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How to be Successful in Corporate Security Management

If you aspire to lead the development of physical and/or cyber security programs to protect the nation's critical infrastructure after serving in law enforcement, intelligence, or the military, then you first need to learn the language, operations, financial decision-making, supply chain, and customer service needs of industry (e.g. Chemical, Health Care, Energy, Transportation).

You’ll then be able to blend your government-acquired homeland security skills with your business knowledge to create strategies for protecting critical infrastructure, people, and assets, while also being a value-added contributor to achieving essential business objectives. 

Those who don't recognize that corporate security’s purpose is to apply security management to overcome business risks while simultaneously enabling the organizations to meet its effectiveness, efficiency, and reputational goals, will have a less than satisfying corporate career.

Protecting critical infrastructure from 21st-century risks has become increasingly difficult and complex as threats converge and manifest in unexpected ways. Nevertheless, CEOs still expect their CSOs and CISOs to create effective risk-based security management that protects the critical infrastructure organization and quantifiably supports the organization's goals and objectives. To make matters worse, CEOs frequently expect a bifurcated level of performance even when there is a shortage of those who are skilled business executives as well as homeland security practitioners.

Fortunately, there is a solution. Sam Houston State University's new Institute for Homeland Security (SHSU-IHS) has been created to meet the immediate professional development training and applied research needs of critical infrastructure organizations.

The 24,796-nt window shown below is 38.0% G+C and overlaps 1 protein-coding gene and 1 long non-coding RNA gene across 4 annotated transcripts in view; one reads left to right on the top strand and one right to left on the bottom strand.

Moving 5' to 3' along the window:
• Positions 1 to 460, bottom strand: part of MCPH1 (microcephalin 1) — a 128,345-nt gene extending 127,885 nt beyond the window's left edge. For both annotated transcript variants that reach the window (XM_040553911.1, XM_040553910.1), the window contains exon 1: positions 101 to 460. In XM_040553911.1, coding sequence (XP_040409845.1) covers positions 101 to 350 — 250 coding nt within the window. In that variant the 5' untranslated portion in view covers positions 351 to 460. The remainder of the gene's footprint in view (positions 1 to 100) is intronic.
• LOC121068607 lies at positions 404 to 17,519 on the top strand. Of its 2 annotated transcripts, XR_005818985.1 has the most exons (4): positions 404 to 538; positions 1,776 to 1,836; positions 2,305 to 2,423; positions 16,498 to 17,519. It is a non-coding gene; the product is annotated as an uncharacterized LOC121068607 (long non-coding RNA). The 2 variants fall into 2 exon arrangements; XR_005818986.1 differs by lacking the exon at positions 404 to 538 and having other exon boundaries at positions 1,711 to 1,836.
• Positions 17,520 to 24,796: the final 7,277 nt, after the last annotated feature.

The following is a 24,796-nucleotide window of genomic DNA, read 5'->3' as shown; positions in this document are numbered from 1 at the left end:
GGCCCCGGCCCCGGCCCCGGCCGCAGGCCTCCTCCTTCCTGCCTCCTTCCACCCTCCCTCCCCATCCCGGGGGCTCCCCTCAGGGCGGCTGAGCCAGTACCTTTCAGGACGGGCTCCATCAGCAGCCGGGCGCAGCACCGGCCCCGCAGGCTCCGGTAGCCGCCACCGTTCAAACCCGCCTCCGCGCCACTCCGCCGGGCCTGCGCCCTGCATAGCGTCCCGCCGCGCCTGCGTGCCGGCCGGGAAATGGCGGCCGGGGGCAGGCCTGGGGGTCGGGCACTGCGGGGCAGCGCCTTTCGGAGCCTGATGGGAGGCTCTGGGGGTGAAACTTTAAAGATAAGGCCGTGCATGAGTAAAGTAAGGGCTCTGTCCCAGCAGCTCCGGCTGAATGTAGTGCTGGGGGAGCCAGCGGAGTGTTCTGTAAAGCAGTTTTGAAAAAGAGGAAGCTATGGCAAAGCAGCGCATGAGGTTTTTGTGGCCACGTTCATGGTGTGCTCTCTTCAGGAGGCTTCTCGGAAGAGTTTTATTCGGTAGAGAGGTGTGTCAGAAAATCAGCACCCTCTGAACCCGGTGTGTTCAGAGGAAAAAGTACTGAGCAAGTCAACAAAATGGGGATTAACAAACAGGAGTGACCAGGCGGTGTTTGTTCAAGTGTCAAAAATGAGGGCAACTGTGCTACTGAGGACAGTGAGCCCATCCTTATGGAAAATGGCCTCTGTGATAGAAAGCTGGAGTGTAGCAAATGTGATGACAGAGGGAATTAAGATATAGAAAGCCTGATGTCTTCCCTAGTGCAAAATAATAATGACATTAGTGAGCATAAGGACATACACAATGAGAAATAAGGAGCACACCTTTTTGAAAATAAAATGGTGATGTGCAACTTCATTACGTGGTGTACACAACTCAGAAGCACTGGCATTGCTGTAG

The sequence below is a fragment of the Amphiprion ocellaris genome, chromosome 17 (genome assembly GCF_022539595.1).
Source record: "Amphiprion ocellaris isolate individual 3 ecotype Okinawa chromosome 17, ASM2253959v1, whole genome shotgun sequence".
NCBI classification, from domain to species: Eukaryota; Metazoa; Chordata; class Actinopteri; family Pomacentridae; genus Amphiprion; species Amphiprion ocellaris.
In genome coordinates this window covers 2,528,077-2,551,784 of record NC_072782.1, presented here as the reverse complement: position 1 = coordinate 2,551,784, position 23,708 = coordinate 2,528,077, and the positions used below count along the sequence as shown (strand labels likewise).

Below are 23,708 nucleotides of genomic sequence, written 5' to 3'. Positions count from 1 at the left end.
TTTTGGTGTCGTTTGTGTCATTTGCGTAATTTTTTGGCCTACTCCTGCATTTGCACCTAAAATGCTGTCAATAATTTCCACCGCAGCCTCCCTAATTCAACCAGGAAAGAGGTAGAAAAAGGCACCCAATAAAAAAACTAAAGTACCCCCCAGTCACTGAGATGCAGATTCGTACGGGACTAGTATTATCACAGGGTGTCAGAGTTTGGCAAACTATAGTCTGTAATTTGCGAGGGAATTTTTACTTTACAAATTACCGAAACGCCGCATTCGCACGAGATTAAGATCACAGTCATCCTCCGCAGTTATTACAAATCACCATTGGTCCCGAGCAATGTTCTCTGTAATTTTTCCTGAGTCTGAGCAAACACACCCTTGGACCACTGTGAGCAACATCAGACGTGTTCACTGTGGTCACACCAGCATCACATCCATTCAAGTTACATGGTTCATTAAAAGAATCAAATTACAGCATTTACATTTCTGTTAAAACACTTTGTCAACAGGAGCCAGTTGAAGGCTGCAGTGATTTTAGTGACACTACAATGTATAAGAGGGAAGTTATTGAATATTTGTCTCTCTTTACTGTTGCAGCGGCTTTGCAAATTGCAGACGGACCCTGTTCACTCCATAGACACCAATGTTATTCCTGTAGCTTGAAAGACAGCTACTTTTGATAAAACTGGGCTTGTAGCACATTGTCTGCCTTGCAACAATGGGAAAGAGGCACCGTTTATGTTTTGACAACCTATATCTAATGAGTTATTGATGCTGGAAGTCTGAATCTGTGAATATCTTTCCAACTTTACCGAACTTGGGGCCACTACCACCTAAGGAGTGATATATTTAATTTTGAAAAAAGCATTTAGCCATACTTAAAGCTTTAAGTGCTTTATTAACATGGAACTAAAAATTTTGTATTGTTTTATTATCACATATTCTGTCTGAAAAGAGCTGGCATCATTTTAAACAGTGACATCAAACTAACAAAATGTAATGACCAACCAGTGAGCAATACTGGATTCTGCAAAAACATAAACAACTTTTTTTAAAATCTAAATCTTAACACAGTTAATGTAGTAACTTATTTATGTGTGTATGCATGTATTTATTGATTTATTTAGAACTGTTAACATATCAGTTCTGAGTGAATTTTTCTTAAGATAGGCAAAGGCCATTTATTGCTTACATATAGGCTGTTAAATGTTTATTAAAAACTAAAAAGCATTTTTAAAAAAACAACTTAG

To that end, SHSU-IHS has been conducting surveys and focus groups with critical infrastructure thought leaders to ascertain industries' immediate training and research needs and what training programs would have the most significant positive impact on protecting critical infrastructure from 21st-century risk while also being a valued contributor to the business.

Based on industries’ input, SHSU-IHS has created a professional certificate program that includes the following topics:

  • Physical and cyber security organizational convergence strategies

  • Executive business/security leadership

  • Understanding critical infrastructure business operations

  • Security management as a means for achieving business goals

  • Transformative security technologies for critical infrastructure

  • Security risk-analysis methods, including Social Network Analysis (SNA) and Indications & Warnings (I&W)

  • Crisis and Resilience management strategies for critical infrastructure

  • Benefits and watchouts of using Security Drones & Robots for ISRC2

  • How Multi-National, Critical Infrastructure can protect intellectual Property from Theft and Espionage

  • The risk that matters: Effective management of the "Insider Threat."

The above professional development training courses are generally 2.5 hours in length, and the certificate consists of 6 courses. Courses 1 through 4 are required, and students can choose any two (2) of the remaining six (6) topics to fulfill the certificate requirements.

The SHSU-IHS certificate program provides security practitioners with a credential to confirm the holder is knowledgeable in how to blend homeland security, risk analysis, business management, and private sector leadership skills to protect critical infrastructure effectively while simultaneously adding quantifiable value to meeting essential infrastructure objectives.

Sponsored by SHSU